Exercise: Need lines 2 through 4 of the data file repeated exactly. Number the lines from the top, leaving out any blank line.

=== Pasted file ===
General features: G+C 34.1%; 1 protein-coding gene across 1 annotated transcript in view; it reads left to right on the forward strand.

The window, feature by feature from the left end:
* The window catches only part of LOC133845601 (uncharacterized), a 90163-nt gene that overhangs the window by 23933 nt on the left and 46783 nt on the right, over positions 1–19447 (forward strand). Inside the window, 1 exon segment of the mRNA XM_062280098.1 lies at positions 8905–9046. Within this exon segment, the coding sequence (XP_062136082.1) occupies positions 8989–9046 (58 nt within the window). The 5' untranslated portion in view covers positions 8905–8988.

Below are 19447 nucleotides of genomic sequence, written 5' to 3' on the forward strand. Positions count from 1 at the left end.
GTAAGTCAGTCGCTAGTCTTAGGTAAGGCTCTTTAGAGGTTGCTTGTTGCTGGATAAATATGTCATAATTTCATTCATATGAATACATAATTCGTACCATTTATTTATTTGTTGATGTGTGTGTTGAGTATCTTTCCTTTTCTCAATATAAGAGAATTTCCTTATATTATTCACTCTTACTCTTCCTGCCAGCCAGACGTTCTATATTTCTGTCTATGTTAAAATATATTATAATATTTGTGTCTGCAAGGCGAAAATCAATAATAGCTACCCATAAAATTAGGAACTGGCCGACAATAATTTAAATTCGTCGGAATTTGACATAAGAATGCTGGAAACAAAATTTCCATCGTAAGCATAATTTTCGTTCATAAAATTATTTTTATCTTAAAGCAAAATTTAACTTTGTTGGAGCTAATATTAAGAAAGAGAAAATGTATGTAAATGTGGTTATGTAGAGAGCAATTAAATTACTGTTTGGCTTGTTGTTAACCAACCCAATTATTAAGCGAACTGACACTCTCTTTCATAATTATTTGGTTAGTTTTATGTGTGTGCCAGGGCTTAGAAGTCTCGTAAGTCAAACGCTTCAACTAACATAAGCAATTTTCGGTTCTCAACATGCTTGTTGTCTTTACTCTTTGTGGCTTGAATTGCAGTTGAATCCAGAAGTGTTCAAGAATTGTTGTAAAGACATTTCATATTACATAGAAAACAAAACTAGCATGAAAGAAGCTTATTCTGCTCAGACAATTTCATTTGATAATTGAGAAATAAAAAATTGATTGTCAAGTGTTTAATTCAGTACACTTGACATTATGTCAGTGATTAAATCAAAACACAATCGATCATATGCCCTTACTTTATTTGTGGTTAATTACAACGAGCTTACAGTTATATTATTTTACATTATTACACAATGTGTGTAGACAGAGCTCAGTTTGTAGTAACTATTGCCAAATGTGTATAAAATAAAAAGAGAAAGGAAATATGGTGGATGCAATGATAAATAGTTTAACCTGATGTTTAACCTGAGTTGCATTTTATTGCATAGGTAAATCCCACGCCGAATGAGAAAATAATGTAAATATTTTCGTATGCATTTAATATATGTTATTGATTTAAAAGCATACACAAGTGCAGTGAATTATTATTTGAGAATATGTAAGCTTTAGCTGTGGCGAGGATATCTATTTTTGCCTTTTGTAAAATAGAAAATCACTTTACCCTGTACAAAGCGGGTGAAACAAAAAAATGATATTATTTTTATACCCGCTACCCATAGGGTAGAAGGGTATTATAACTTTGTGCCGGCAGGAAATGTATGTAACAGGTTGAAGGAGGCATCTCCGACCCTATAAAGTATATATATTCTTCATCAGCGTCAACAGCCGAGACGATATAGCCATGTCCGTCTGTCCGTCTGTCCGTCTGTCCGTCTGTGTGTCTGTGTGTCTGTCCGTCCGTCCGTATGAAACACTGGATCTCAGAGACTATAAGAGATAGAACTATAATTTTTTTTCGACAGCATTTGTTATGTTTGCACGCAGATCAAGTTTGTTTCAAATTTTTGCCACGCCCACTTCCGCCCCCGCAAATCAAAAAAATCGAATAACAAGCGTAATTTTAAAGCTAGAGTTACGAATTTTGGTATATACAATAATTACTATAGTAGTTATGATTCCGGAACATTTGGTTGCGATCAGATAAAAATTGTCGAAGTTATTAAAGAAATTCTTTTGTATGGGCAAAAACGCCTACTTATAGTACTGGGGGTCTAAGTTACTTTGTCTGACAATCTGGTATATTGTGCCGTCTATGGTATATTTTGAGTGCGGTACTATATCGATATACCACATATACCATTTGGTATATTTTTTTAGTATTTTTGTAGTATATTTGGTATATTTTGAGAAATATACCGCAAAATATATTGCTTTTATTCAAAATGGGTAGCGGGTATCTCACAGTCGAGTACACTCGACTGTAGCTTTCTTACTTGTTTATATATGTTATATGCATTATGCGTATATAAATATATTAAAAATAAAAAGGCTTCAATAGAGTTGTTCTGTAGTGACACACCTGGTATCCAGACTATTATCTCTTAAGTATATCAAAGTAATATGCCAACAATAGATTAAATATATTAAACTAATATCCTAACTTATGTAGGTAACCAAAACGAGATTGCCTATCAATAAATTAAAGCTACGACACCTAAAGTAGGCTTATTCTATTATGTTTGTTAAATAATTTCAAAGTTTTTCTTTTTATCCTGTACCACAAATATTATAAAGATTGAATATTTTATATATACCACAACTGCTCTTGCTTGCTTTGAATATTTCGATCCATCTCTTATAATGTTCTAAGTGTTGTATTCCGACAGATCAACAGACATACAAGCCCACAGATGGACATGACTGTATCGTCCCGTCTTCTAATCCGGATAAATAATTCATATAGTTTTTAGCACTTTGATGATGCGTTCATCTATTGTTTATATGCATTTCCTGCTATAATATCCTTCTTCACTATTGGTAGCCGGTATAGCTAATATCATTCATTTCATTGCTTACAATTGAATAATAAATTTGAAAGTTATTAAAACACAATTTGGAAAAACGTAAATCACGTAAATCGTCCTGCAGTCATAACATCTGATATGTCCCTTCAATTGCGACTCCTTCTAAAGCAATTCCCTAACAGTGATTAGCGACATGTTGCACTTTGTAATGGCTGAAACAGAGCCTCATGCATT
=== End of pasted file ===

The window, feature by feature from the left end:
* The window catches only part of LOC133845601 (uncharacterized), a 90163-nt gene that overhangs the window by 23933 nt on the left and 46783 nt on the right, over positions 1–19447 (forward strand). Inside the window, 1 exon segment of the mRNA XM_062280098.1 lies at positions 8905–9046. Within this exon segment, the coding sequence (XP_062136082.1) occupies positions 8989–9046 (58 nt within the window). The 5' untranslated portion in view covers positions 8905–8988.

Below are 19447 nucleotides of genomic sequence, written 5' to 3' on the forward strand. Positions count from 1 at the left end.